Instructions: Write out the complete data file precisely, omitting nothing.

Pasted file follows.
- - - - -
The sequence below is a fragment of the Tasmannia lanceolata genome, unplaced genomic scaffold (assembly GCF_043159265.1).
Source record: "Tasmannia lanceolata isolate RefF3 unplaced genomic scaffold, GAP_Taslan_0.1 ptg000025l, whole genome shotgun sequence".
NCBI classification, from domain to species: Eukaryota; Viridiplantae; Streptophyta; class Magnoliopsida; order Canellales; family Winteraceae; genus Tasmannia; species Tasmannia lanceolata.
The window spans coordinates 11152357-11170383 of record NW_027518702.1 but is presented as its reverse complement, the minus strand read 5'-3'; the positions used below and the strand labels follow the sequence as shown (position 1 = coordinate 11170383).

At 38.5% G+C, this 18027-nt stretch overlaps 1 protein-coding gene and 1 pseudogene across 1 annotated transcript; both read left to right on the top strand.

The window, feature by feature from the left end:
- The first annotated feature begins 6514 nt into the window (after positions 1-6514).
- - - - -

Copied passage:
The sequence below is a fragment of the Tasmannia lanceolata genome, unplaced genomic scaffold (assembly GCF_043159265.1).
Source record: "Tasmannia lanceolata isolate RefF3 unplaced genomic scaffold, GAP_Taslan_0.1 ptg000025l, whole genome shotgun sequence".
NCBI classification, from domain to species: Eukaryota; Viridiplantae; Streptophyta; class Magnoliopsida; order Canellales; family Winteraceae; genus Tasmannia; species Tasmannia lanceolata.
The window spans coordinates 11152357-11170383 of record NW_027518702.1 but is presented as its reverse complement, the minus strand read 5'-3'; the positions used below and the strand labels follow the sequence as shown (position 1 = coordinate 11170383).

At 38.5% G+C, this 18027-nt stretch overlaps 1 protein-coding gene and 1 pseudogene across 1 annotated transcript; both read left to right on the top strand.

The window, feature by feature from the left end:
- The first annotated feature begins 6514 nt into the window (after positions 1-6514).